The relation between pattern matching and multiple dispatch



Since not everybody is familiar with pattern matching here is an example of that feature:

factorial(0) = 1
factorial(n) = n * factorial(n -1)

It looks like a more powerful multiple dispatch right? That leads me to question what is the relation between PM and MD?

At first glance they look very similar. For example I could describe PM as MD on literals and also the other way around: MD as a PM on types.

Therefore it looks like that one is just natural extension of the other…

But how does this statement hold in practice? Can PM be implemented in terms of MD with little tweaking? Will it be efficient?


See [Value types](


For pattern matching, see


You misunderstand me. I am not asking for julia implementation of pattern matching. I am asking about the relation between multiple dispatch and pattern matching…


Dispatch works on types, pattern matching on values. At least from your examples given.
So the latter can be implemented with value types as linked above, at the expense of possibly creating one specialized function for each value that can be stored in the corresponding value type. Here, for an integer, that might be 2 to the power of 64 functions. Whether you consider this efficient is up to you.


No. For example, how would you express f(n even), i.e. have a pattern for when n is even?


Your question is very vague and it is hard to see what it has to do with Julia.


Can PM be implemented in terms of MD with little tweaking?

Well, I’m not sure what “in terms of” means here, but see for an implementation. Note that it hasn’t been updated in a year, so it might have problems running on Julia v0.6 (and maybe even v0.5).



They are indeed similar and someone (Oscar) has proposed something similar before.

The main issue though is on the “little tweaking” part. You can certainly implement something to do that in dispatch but it requires much more than “little tweaking” to make it fast.

In general, we implement features in local scope (i.e. not global scope) that can be optimized using the knowledge that the compiler can know. In general this is the type and not the value so the most important optimization we do in julia is to statically decide the method to call based on type info (and this includes inlining). For pattern matching, you need to use the value in additional to the type. In additional to express it in the method table, which is not possible now since they can only hold types, in order to have any hope of running this fast, you have to be able to identify the patterns that matters and compute an (reasonably) optimized conditional statement that do the matching at runtime.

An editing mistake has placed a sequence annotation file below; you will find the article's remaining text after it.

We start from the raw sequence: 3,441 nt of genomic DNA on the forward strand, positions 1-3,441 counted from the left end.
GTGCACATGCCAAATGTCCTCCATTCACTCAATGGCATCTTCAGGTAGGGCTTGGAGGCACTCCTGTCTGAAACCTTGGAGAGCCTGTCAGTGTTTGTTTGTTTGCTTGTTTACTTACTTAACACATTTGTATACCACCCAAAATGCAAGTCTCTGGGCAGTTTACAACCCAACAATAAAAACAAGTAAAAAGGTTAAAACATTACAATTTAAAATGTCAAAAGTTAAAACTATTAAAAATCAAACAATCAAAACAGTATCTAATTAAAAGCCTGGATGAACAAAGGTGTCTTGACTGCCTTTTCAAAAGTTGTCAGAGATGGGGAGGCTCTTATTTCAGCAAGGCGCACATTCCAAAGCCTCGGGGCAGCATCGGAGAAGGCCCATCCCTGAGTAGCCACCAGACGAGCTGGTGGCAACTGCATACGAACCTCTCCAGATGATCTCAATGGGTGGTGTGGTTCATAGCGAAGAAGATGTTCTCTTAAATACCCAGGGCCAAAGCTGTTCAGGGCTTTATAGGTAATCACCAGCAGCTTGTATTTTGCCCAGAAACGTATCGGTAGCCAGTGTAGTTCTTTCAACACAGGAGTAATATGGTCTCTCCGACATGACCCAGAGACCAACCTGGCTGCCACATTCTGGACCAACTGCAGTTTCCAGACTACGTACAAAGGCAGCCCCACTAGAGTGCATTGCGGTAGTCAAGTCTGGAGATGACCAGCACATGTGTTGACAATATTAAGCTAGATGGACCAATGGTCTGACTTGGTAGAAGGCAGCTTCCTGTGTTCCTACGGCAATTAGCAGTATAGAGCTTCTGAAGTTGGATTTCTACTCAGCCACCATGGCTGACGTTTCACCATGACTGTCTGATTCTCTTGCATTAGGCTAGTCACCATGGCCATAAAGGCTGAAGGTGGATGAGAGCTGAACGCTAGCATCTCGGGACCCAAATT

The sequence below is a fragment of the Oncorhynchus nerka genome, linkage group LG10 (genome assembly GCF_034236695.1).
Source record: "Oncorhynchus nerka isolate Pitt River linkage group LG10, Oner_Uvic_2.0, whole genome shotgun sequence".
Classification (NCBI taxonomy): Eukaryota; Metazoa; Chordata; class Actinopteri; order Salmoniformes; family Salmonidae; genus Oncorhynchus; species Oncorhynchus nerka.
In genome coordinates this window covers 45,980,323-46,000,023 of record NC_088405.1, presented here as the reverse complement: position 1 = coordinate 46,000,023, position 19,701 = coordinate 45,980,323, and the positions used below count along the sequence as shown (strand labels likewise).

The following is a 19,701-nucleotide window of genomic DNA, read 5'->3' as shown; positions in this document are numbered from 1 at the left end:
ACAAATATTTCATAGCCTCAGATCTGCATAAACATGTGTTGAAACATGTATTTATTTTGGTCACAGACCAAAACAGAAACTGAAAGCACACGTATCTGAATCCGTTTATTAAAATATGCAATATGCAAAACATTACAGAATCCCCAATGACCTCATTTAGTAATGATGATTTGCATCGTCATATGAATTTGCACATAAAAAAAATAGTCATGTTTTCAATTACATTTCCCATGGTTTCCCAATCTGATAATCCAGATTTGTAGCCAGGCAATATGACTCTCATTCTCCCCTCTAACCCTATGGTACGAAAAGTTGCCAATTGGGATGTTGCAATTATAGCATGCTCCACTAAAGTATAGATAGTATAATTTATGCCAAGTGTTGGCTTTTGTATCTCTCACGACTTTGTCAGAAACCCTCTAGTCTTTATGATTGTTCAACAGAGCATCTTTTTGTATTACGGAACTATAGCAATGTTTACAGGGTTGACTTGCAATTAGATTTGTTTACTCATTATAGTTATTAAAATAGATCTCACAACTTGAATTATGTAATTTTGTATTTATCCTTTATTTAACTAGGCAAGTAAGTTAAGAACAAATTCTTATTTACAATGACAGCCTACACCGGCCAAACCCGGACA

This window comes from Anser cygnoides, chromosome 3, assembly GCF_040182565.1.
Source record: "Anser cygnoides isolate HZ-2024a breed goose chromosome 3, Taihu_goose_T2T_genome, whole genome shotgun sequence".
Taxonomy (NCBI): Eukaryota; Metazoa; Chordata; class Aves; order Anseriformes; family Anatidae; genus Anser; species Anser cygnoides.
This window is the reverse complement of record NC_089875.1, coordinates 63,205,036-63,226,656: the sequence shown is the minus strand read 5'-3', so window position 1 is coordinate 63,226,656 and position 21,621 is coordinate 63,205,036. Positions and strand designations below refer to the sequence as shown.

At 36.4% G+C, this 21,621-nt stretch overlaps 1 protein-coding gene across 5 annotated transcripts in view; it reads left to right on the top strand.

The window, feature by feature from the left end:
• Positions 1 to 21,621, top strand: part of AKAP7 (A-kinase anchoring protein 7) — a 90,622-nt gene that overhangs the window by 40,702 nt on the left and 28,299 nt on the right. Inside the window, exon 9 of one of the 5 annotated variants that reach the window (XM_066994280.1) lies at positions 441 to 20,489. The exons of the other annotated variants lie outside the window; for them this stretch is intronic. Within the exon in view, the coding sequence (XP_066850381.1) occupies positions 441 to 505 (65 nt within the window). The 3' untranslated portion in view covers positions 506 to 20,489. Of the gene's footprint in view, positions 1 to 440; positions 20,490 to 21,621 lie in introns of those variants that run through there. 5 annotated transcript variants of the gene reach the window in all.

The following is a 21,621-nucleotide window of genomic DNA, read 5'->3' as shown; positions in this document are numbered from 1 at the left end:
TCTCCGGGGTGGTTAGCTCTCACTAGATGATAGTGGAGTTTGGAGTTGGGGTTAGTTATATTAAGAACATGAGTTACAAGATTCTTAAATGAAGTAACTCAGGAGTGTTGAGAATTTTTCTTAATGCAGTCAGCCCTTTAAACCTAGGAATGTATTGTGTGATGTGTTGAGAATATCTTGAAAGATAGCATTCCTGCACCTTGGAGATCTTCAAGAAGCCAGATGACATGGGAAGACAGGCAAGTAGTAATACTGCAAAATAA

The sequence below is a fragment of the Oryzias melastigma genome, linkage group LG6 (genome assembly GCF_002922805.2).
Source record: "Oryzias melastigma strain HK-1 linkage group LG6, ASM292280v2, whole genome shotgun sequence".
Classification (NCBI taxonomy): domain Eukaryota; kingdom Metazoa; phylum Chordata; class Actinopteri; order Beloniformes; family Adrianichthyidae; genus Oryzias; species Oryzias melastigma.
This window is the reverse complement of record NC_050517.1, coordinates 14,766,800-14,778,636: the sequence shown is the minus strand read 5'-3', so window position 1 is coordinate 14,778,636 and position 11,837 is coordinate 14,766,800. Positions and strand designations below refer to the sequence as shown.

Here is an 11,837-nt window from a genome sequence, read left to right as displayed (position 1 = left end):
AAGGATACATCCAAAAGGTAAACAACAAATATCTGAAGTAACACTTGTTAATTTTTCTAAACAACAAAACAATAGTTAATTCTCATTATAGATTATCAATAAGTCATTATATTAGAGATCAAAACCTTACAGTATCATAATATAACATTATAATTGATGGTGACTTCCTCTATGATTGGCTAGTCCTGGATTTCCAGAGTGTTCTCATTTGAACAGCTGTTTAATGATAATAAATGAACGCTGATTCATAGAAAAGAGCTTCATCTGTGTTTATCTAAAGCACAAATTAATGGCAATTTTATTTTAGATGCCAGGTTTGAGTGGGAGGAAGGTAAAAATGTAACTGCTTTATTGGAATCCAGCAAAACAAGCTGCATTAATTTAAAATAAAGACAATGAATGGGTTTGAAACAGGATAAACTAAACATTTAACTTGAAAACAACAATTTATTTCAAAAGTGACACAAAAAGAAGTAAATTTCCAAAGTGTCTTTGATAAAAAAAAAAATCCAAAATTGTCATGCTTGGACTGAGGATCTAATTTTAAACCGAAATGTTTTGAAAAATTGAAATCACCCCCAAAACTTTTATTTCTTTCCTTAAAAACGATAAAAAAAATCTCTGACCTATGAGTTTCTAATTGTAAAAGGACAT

I’m not saying it’s impossible. It almost certainly is but is absolutely not “little”. Given that such features can be implemented quite easily already we are unlikely going to add it to be part of dispatch unless someone can donate a nice implementation that can be easily optimized and run fast.


Also note that the pattern matching this way is almost certainly not going to be as expressive as conditions since that’ll make the dispatch undecidable and it’ll make every other dispatch slow, something we absolutely don’t want.


@dpsanders Would you consider the following an example to use pattern matching in terms of (multiple) dispatch for your mentioned evenness pattern?

fn(::Val{true},  n) = "even $n"
fn(::Val{false}, n) = "odd $n"
fn(n) = fn(Val{n%2==0}(), n)

Or am I mixing things up here?


It is using dispatch for pattern matching and it’s highly recommanded against and very slow.